Lao language

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Lao or Laotian (ພາສາລາວ, BGN/PCGN: phasa lao, IPA: [pʰáːsǎː láːw]) is a tonal language of the Kradai language family. It is the official language of Laos, and also spoken in the northeast of Thailand, where it is usually referred to as the Isan language. Being the primary language of the Lao people, Lao is also an important second language for the multitude of ethnic groups in Laos and in Isan. Lao, like all languages in Laos, is written in an abugida script. Although there is no official standard, the Vientiane dialect has become the de facto standard.



The Lao language is descended from Tai languages spoken in what is now southern China and northern Vietnam (probably by some of the various peoples referred to as Yue) in areas believed to be the homeland of the language family and where several related languages are still spoken by scattered minority groups. Due to Han Chinese expansion, Mongol invasion pressures, and a search for lands more suitable for wet-rice cultivation, the Tai peoples moved south towards India, down the Mekong River valley, and as far south as the Malay Peninsula. Oral history of the migrations is preserved in the legends of Khun Borom. Tai speakers in what is now Laos pushed out or absorbed earlier groups of Mon-Khmer and Austronesian languages.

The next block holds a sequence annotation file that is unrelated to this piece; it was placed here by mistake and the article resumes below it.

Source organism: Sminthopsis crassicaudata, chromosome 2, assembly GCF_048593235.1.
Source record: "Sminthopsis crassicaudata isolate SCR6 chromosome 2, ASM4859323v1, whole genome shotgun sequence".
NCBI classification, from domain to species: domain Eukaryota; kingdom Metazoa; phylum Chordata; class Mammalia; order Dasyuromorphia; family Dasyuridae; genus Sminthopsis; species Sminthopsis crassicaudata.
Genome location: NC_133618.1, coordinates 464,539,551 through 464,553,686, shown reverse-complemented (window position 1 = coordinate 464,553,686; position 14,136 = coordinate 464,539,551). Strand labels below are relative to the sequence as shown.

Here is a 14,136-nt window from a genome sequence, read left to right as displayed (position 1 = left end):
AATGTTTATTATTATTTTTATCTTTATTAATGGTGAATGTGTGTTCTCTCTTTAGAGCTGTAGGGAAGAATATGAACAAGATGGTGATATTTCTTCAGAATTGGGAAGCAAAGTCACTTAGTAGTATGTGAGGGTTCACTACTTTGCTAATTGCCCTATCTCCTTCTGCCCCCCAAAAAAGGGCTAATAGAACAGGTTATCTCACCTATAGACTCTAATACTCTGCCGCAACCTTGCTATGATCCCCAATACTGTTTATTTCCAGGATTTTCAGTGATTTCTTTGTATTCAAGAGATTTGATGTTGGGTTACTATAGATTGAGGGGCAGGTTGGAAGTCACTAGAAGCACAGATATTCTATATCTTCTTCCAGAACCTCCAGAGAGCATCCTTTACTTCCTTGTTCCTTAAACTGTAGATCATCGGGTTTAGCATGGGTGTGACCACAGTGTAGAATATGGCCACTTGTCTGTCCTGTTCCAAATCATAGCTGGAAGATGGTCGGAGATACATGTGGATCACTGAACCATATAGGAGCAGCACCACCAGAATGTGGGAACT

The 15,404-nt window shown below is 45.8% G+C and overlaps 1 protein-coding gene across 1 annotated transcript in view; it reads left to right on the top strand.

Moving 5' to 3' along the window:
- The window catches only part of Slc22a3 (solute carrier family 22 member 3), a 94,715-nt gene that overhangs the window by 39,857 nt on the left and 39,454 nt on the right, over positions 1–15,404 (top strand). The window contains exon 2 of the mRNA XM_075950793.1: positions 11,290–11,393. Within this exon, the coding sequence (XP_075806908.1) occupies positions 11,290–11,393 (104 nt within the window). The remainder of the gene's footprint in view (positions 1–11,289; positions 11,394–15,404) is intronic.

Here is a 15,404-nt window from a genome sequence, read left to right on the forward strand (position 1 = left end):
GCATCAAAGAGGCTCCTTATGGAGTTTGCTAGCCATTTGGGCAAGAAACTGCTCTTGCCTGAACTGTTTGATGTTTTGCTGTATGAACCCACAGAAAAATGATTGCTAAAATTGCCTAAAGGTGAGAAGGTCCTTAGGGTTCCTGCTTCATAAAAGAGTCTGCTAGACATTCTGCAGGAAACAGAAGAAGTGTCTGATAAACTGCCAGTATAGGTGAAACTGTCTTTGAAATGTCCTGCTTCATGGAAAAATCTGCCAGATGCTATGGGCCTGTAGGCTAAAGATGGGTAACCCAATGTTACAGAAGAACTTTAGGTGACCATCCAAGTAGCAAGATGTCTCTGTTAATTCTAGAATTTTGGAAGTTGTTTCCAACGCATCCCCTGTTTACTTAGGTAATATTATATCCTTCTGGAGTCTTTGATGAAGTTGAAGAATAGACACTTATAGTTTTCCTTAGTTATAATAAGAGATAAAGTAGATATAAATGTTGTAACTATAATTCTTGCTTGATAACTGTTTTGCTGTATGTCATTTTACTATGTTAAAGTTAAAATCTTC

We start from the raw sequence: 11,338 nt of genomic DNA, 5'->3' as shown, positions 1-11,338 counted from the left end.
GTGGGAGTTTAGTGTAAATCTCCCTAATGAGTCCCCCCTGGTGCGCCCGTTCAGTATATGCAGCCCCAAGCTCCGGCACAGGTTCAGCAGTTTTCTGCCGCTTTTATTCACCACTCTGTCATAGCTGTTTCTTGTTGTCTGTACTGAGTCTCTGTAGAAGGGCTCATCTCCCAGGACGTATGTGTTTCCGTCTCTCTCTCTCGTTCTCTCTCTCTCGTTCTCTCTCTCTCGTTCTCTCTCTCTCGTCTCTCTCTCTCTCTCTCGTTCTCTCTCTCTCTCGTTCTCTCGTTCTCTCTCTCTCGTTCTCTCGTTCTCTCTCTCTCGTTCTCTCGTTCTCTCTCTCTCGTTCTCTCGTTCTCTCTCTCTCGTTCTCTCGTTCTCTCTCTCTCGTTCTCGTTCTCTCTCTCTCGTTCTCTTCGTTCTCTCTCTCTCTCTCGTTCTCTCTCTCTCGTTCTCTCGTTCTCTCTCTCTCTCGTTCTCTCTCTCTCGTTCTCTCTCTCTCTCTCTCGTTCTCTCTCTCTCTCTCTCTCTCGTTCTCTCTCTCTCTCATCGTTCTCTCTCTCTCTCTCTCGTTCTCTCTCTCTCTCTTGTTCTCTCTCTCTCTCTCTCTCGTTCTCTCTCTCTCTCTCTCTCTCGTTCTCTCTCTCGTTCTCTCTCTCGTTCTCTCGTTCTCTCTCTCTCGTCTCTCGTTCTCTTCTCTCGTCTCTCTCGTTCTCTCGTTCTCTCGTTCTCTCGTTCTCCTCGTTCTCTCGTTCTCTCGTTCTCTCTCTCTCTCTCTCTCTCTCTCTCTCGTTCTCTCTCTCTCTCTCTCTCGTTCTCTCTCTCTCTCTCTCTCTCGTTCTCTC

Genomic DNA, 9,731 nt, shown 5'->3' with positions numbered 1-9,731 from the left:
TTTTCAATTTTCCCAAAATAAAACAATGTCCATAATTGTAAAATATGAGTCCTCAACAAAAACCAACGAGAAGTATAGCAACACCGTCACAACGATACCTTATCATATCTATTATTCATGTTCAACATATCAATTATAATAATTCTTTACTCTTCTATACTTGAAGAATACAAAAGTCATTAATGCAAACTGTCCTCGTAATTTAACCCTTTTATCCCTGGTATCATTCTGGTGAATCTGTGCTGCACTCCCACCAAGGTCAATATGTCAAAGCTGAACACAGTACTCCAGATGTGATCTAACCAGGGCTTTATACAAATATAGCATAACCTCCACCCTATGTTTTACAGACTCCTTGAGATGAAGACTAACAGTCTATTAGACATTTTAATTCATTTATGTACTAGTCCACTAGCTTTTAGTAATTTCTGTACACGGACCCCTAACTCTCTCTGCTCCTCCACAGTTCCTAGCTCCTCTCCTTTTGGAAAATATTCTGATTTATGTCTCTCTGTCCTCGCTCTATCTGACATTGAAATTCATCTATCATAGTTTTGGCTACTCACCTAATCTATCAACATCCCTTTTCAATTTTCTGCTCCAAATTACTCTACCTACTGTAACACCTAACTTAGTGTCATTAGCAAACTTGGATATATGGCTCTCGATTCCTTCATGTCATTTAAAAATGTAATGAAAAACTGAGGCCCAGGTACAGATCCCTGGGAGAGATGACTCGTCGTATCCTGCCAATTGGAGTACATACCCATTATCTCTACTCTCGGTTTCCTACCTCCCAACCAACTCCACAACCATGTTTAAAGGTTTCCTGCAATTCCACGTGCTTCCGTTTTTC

• (1) Also spoken in large parts of Uttaradit Province and Phitsanulok, which are outside the Isan region.
  • (2) Sometimes considered a separate language, as it is traditionally spoken by Phuan tribal members, a closely related but distinct Tai group. Also spoken in a few small and scattered Tai Phuan villages in Sukhothai, Uttaradit, and Phrae.
  • (3) Gives way to Northern Khmer in Si Sa Ket, Surin, and Buriram, and to Khorat Thai and, to some extant, Northern Khmer in Nakhon Ratchasima.
  • (4) Western Lao dialect is not spoken in Laos.[1]

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